Wednesday, December 15, 2010

Column #25: What does the future hold for Ear X-tacy?

I recently found a book called “Louisville Savoir Fair,” which billed itself as “a discriminating guide to the city's best shops, boutiques, restaurants, unique services and attractions.” Given that it was published in 1984, there is no Ear X-tacy to be found here; the section “Music and Home Amusement” only has one entry, Wilder Electronics in St. Matthews, which then sold stereo equipment “from well-known manufacturers such as Sony, Fischer, RCA, Zenith, Sanyo and Quasar.”

If that's not enough to make you think about how much has changed, the top restaurants listed included Casa Grisanti, Sixth Avenue and Kaelin's. Today, we have so many wonderful restaurants that if three of the best were to close, it would be a shame, but no one would be denied a special meal.

Last month, I attended a record release event. The band, Shipping News, had long recorded for the independent Touch and Go Records until the label, a mainstay of indie music since 1981, announced in early 2009 that it would no longer release new music.

The band's new album was recorded mostly at Skull Alley, an all-ages venue downtown that will soon close its doors after less than three years in business. On the way to the event, I also passed by Highland Records, which has now closed.

The host of the release party was Ear X-tacy, the record store that has been the center of the local music community since 1985, and twice this year has urgently asked Louisvillians to spend more money to keep it from closing.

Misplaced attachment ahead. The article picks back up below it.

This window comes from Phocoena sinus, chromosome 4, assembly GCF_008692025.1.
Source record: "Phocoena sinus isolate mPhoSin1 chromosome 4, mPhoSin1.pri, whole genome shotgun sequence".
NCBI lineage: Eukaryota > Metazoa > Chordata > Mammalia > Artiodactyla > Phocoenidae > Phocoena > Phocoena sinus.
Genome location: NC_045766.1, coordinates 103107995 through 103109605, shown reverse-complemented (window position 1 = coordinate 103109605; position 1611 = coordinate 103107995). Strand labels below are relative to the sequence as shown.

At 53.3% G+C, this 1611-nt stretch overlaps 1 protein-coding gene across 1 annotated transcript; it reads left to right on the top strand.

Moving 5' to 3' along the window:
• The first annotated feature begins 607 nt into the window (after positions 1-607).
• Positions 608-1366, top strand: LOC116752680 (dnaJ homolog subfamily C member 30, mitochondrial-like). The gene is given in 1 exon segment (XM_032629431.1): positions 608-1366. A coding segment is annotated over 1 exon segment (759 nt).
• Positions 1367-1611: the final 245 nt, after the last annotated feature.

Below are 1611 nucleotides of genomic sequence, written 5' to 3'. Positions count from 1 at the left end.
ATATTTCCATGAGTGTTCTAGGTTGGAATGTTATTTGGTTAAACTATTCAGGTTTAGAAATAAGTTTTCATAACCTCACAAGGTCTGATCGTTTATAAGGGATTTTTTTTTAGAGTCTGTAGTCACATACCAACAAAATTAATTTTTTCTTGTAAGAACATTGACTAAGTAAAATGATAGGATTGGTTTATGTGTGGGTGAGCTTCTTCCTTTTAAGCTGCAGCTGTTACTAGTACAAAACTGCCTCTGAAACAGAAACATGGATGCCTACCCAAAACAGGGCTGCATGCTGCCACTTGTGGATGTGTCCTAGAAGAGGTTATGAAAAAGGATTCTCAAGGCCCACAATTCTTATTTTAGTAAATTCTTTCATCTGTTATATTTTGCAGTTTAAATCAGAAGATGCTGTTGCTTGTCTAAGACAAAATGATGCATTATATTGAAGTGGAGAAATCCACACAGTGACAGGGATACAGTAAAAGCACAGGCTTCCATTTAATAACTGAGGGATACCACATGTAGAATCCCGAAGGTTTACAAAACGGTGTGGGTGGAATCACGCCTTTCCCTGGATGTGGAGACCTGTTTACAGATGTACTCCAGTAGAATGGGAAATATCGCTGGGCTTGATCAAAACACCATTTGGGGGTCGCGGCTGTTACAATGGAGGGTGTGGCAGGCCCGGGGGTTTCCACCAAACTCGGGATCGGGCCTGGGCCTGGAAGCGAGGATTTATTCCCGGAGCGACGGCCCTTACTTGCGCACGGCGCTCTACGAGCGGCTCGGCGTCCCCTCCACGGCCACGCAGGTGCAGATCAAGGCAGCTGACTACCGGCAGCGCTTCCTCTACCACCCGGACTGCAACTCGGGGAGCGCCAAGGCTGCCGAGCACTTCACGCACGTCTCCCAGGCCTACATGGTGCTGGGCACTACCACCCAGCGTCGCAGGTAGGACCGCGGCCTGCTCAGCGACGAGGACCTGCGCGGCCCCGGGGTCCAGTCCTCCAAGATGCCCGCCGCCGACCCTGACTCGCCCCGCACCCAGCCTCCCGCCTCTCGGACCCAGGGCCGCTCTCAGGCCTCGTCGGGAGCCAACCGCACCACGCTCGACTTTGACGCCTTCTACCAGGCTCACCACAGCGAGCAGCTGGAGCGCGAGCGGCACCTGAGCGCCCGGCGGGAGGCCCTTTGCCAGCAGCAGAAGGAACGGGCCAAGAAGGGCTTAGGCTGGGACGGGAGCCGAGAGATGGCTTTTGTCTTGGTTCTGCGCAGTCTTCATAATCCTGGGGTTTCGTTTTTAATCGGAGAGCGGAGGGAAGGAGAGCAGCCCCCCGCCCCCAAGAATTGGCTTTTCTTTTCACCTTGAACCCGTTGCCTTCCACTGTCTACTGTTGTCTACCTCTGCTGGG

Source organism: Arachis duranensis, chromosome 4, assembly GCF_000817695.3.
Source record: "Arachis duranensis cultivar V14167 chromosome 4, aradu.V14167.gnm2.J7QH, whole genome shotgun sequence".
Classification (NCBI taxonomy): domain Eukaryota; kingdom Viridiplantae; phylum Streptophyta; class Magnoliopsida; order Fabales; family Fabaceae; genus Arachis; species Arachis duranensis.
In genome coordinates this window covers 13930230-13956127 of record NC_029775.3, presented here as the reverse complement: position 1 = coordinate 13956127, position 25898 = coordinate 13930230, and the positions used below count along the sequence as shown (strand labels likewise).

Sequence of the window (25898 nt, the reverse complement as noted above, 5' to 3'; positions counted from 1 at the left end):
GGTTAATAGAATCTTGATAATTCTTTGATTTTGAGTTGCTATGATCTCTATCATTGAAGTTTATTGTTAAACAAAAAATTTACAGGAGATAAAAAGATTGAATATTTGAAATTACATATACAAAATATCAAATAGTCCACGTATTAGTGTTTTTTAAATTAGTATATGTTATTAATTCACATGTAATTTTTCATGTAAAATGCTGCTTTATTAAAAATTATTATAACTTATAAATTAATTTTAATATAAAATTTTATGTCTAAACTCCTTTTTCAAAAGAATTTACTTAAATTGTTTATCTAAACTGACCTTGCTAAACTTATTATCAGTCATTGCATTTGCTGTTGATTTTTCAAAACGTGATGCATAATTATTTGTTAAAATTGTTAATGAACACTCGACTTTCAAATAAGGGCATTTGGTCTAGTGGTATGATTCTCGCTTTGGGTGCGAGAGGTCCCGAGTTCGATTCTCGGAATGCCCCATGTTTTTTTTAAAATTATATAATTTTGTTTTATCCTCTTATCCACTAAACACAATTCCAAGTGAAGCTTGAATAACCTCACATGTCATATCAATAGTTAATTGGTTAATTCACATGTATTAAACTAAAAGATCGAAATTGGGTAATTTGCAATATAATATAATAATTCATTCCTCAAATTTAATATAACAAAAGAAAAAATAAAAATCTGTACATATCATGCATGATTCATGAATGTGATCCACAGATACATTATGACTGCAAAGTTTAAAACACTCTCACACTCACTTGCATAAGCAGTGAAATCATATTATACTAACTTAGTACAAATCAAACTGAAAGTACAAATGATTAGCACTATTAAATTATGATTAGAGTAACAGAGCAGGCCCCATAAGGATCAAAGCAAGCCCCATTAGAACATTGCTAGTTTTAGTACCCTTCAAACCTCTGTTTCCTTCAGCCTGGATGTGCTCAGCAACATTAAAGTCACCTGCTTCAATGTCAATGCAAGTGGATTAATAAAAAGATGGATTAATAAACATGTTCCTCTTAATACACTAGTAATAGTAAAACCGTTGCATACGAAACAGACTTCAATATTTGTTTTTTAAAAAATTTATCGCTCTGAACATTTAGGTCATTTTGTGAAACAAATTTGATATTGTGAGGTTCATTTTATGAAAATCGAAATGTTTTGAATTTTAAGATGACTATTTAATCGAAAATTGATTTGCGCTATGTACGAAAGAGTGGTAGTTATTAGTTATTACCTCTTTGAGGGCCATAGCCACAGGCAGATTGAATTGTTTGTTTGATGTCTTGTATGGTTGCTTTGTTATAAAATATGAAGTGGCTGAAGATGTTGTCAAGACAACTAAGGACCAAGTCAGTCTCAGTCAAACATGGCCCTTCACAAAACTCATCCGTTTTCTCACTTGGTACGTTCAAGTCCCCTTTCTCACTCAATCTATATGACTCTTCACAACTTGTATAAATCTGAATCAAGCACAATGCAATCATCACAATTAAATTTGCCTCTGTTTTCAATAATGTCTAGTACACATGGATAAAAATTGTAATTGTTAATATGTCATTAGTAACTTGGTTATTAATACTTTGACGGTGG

Store owner John Timmons' pleas, which have been met with a combination of support and derision, demand, if nothing else, that we think more about the role that Ear X-tacy plays in this community and what future it should have — if any. (Disclosure: I once worked at Ear X-tacy.)

We still have a good independent record store in Underground Sounds, but it is much smaller and unable to host free performances by the likes of My Morning Jacket, The Secret Sisters and The Del McCoury Band. Though it has a more carefully curated selection, it doesn't have nearly as much product as Ear X-tacy. Nor does it have nearly as many staffers with knowledge and opinions about a wide range of culture. While doing so saves Underground Sounds thousands of dollars in expenses each month, it also makes it less of a central meeting point for the greater community.

Still, we've existed relatively happily for a few years now with only Carmichael's Books. Does this community also need another, bigger shop like Hawley-Cooke, which was absorbed into the Borders chain? At least there are no major music retail chains left that directly challenge Ear X-tacy; that victory has been won by iTunes, illegal downloading and big-box stores like Walmart.

Do we need a store like Ear X-tacy to exist as a community center? The radio station WFPK offers “Live Lunch” and summer concerts, which provide a social scene as much as a free show. We have festivals of varying quality. And 21c museum hotel offers a stream of art, music, food and drinks. So the teens who loitered outside of Ear X-tacy now annoy people outside Qdoba instead.

Some want to designate the Twig & Leaf diner a historic location. One mistake made by Ear X-tacy was in moving five times and never establishing an iconic location. Which business deserves protection more? Meanwhile, shouldn't we also be considering protection for the Louisville Orchestra?

If our city's leaders want to point to symbols of our city's awesomeness, do they need to do something to keep them viable?

The local radio and concert business will see a negative effect if Ear X-tacy disappears. Perhaps WFPK could host a pledge drive, and truly make Ear X-tacy the people's store. Perhaps it needs to merge with another business threatened by technology, like a book shop or video store.

There are many empty storefronts downtown that would welcome such a tenant. Perhaps it will take Ear X-tacy merging with one of the area's plentiful wig stores to keep it alive.

C. 2010 Velocity Weekly

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